When asked about Illinois’ current situation compared to his own in the 1960s, legendary linebacker Dick Butkus offered a bit of advice for the Illini players, “You can get your ass beat, but you can let them know, ‘That’s a hell of a team.’”

Well, they definitely got their asses beat. But they never gave up.

“We chose to fight, fight harder,” head coach Lovie Smith said.

When down 28-0, the Illini did not quit. Instead they battled back to being down 28-25, before allowing 14 straight points to ice the game.

Indiana 35, Rutgers 0

The Hoosiers pretty much put this on cruise control because Rutgers is really, really bad:

On Saturday Indiana took a break from its Big Ten slate, hosting rutger for homecoming. The Hoosiers took the lead on the first play from scrimmage as Demarcus Elliot sacked rutger quarterback Johnny Langan, forcing a fumble that was picked up and returned from a touchdown by Reakwon Jones.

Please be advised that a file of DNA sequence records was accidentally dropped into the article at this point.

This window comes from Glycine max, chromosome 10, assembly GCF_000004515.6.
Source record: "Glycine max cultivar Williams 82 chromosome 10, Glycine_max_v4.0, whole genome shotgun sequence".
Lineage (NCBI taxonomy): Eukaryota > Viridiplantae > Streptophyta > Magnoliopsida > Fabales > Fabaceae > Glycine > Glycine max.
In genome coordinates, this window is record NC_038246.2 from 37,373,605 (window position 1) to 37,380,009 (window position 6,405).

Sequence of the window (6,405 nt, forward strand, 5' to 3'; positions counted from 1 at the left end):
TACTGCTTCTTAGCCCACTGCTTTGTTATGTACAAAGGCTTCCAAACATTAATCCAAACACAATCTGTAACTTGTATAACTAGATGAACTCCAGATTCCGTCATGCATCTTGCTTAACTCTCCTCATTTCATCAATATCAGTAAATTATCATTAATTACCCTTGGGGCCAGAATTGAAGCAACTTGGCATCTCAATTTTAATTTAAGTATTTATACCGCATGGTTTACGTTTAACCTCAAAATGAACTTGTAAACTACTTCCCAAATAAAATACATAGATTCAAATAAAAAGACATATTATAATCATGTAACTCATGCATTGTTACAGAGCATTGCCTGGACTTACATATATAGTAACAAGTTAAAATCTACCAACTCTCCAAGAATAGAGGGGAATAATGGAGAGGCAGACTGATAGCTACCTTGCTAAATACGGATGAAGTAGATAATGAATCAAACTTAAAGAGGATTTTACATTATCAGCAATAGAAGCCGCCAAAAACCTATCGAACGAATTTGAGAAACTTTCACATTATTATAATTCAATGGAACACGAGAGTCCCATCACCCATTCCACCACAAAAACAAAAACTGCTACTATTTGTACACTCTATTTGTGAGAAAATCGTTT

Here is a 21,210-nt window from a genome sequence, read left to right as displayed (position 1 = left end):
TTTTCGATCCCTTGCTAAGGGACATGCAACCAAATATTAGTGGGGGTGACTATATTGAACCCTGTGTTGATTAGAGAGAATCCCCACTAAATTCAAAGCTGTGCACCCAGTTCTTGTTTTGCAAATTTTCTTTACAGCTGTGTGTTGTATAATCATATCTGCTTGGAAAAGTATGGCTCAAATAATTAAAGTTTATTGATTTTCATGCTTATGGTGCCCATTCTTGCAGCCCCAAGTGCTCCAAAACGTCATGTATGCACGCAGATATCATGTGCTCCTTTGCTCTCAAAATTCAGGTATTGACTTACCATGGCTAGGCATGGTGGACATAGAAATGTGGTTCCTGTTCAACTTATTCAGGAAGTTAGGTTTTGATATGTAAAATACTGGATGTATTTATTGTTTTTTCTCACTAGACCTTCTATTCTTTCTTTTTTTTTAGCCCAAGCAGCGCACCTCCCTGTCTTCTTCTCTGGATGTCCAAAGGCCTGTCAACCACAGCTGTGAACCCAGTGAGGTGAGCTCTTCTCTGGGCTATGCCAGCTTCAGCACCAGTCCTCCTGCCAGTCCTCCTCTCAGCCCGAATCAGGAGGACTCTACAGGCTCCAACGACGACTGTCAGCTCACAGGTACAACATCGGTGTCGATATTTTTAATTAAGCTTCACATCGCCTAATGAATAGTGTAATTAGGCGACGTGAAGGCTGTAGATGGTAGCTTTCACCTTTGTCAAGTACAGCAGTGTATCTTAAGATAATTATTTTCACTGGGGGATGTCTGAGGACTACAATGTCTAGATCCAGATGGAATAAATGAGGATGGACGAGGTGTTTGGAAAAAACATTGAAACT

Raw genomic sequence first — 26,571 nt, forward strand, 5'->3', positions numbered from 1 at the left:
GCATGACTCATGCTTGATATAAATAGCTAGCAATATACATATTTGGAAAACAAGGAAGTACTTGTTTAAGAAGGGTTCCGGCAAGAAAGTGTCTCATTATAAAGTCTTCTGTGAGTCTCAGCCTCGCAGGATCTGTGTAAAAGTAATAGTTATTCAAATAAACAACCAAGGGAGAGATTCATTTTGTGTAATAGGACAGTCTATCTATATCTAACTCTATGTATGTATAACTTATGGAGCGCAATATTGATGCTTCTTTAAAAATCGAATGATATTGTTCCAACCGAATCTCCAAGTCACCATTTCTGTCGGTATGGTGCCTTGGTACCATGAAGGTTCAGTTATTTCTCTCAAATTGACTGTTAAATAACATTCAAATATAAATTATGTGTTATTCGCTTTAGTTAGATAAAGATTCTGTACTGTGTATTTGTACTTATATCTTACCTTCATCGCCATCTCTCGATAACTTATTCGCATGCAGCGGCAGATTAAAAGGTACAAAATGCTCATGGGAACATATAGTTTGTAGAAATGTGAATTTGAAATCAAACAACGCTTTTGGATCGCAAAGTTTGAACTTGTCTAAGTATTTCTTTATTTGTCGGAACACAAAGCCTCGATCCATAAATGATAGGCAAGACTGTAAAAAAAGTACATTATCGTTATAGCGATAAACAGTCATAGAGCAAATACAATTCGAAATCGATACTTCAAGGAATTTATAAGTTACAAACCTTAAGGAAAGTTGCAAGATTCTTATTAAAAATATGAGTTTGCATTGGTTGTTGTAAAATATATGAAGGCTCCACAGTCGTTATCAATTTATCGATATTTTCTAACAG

How bad is Rutgers? They had 1 passing yard against Indiana. They have 7 points total in four Big Ten games and need at least 69 points against Minnesota, Illinois, Michigan State, Penn State, and Ohio State to avoid being worse than 1981 Northwestern as the worst Big Ten team of all time:

I won’t torture you with details of the game, but looking at the stats will give you all the nightmares any fan can bear. Indiana had 25 first downs and 557 yards of total offense, including a 6.8 yards per carry average. On the other hand, Rutgers gained just 75 yards of total offense, including just 1 passing yard on 5 completions. They rushed for the rest, but averaged only 2.2 yards per carry. RU was 0-11 on third down conversions.

Purdue 40, Maryland 14

The Boilers rolled behind their freshmen, while Maryland struggled to achieve consistency on offense:

Maryland (3-3, 1-2 Big Ten) allowed Purdue (2-4, 1-2) to convert 24 first downs and go 11-18 on third down. Plummer, who has averaged 182 passing yards in his previous two starts and only had 545 yards on 97 attempts in three games, led the Boilermaker offense to 420 passing yards and three touchdowns in the air.

The Terps entered the game with an impressive record in stops, ranking 21st in the country in opponent’s third down conversion rate. And this was an offense coach Mike Locksley’s squad should’ve handled easily.

Minnesota 34, Nebraska 7